Competing versions of Christianity in the early church distilled into Roman Catholicism. The distillation process did not make the faith more pure as the flames beneath the beaker were money and power, lucre and death. An early version of Christianity — Arianism (not to be confused with that Hitlerian perspective about “Aryans” not the same thing at all) — saw Jesus as God’s son. There was none of this abstruse business of the “three in one” (which really does sound more like Twix — chocolate, caramel, cookie — than anything believable). God is God. At some point he had a son who is AWESOME and worthy of lifelong attention, and came here to help and redeem us, but who is NOT God the father.
Think of all the conclaves throughout the history of Christianity that attempted to explain the Trinity, all the blood shed over that (completely made up) question. This alternative view was labeled “heresy,” and as has happened throughout time, the label superseded the reality (“Sleepy Joe”). What IF Arianism had won out. The three Abrahamic religions wouldn’t be so far apart — all three would be worshipping the same Abrahamic God, and two would have their cool prophet, chosen by God, to help them.
I don’t think there is much that is truly spiritual in these religious competitions any more than I think there is much that is truly spiritual in today’s “Christianity.” I’m not saying that Christians are not spiritual people — many are. But no “ity” or “ism,” no conglomeration of people, can ever retain the intense focus of a spiritual life. Their elevated quest for God will always be dragged to a stop by the drogue chute of buildings, bank accounts, internal disputes, competition, interpersonal conflicts, the drive for consensus and approval from others.
Which is why so many of the early Christian saints went into the wilderness; why Jesus went into the wilderness. The elemental imperatives draw the human mind away from petty quotidian disputes.
History — like my own personal life — is full of turnings like that one, turnings where if things had just gone the other way, this moment would be different. Under everything in history (and my life) it seems that the trajectory of actual events resulted from ONE decision, ONE choice at each turning. Much as I dislike Robert Frost’s poem, “The Road Not Taken,” way does lead on to way. The “temporal” world is the world in which time is boss. The word means “world of time.” That basically means that once a decision is made it is in the past and we are blocked forever from re-doing that decision. Hindsight might reveal what an idiot we were, but it doesn’t matter.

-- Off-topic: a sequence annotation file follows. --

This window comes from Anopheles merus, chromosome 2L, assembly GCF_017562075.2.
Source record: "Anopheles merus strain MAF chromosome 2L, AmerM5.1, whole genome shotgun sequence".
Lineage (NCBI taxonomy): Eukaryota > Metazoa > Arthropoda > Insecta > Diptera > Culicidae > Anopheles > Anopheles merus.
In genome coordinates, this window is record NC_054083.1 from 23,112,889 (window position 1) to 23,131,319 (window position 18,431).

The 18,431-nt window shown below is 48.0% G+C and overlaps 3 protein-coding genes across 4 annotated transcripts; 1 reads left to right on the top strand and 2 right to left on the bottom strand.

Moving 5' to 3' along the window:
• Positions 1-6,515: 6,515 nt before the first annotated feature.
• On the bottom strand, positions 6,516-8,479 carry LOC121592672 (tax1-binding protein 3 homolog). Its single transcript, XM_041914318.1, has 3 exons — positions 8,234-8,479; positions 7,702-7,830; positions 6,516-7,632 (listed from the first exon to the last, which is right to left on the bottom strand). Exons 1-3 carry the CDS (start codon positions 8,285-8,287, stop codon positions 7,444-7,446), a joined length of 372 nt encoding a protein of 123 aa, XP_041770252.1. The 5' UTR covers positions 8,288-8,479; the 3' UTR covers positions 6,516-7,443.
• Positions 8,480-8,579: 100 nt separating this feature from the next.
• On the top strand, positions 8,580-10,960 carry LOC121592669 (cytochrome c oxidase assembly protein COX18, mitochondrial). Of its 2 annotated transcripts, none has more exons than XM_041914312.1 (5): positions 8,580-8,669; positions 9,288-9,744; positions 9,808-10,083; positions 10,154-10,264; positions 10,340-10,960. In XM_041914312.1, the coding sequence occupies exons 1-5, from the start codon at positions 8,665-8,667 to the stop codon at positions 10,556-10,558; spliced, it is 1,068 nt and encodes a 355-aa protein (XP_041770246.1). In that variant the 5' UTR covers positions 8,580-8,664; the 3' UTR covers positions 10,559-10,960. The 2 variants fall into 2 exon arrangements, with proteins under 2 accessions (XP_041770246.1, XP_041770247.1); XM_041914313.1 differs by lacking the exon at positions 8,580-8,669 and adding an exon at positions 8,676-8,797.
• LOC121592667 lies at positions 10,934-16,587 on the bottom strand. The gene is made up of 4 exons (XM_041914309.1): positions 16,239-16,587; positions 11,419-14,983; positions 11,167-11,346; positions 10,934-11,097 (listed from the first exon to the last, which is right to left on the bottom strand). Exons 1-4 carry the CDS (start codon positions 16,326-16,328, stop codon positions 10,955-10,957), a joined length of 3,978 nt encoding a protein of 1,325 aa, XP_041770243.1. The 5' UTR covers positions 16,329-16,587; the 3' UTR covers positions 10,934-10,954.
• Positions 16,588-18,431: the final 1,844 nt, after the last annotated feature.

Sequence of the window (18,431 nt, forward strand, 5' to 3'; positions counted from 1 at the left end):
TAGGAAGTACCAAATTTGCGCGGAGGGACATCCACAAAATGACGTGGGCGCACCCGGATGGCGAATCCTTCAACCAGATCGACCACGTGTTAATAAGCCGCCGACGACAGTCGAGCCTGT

16 thoughts on “Labyrinthine Trap of Time”
Two days in a row that I listened to Edith Piaf. I like this one.
She was so good.
This is the whole “change the past” think. I have mixed feelings about it. I think we’d have wound up where we are anyway — although if Garry had taken that job in San Diego … which I wanted him to take …
I figure the only way I could have changed/fixed the outcome of my life would have been not to be born. That’s not cool. I would’ve missed some good stuff.
thing, not think
Choices…we make them, follow a path, perhaps make more choices…I always wonder, was there a “right” or “perfect” choice that would have proffered alternatives we would have enjoyed more? It’s curious.
I rather like “The Road Not Taken.”
Everyone assumes the meaning but most do not read it closely. Rather clever trick on Frost’s part.
Good for you. 😉
So much of the past has been sanitised or ignored. Giving voice to groups that were silenced in history, I still want that.
It’s impossible. They aren’t around to speak and we’re going to hear what we think they said. And individual voices are drowned in the mob. It’s like the leper in 13th century Europe. We know the truth about them now but people really like the idea of a leprosy epidemic so the real story is irrelevant 🙁
We are hearing more of the history of the Australian First Nation people. They have a strong tradition of oral history. In her book, “Position Doubtful”, Kim Mahood wrote about the research that she was involved in to work with the elders to trace the stories in the landscape. I can’t remember the timescale for those stories. I guess the further you go back the more interpretative it is. It’s archaeology but the stories passed down with the elders are often very consistent. That’s my understanding anyway. Did Elizabeth end up getting that book?
I don’t know if Elizabeth got the book or not. I’ll ask. It’s true — the further back you go the less there is. Paleo-archeology is a wonderful thing, though, and DNA research for bringing facts to light. Still there’s no one universal story even for the semi-close history like the Japanese internment camps in the US during WW II. Part of it is finding what we look for.
History is always incomplete as it is recorded with bias. I do think that we make choices for the better or worse. I like to think I’ve made some good ones and dodged a few really bad ones…
I know for sure I have made one good choice in my life. 🙂
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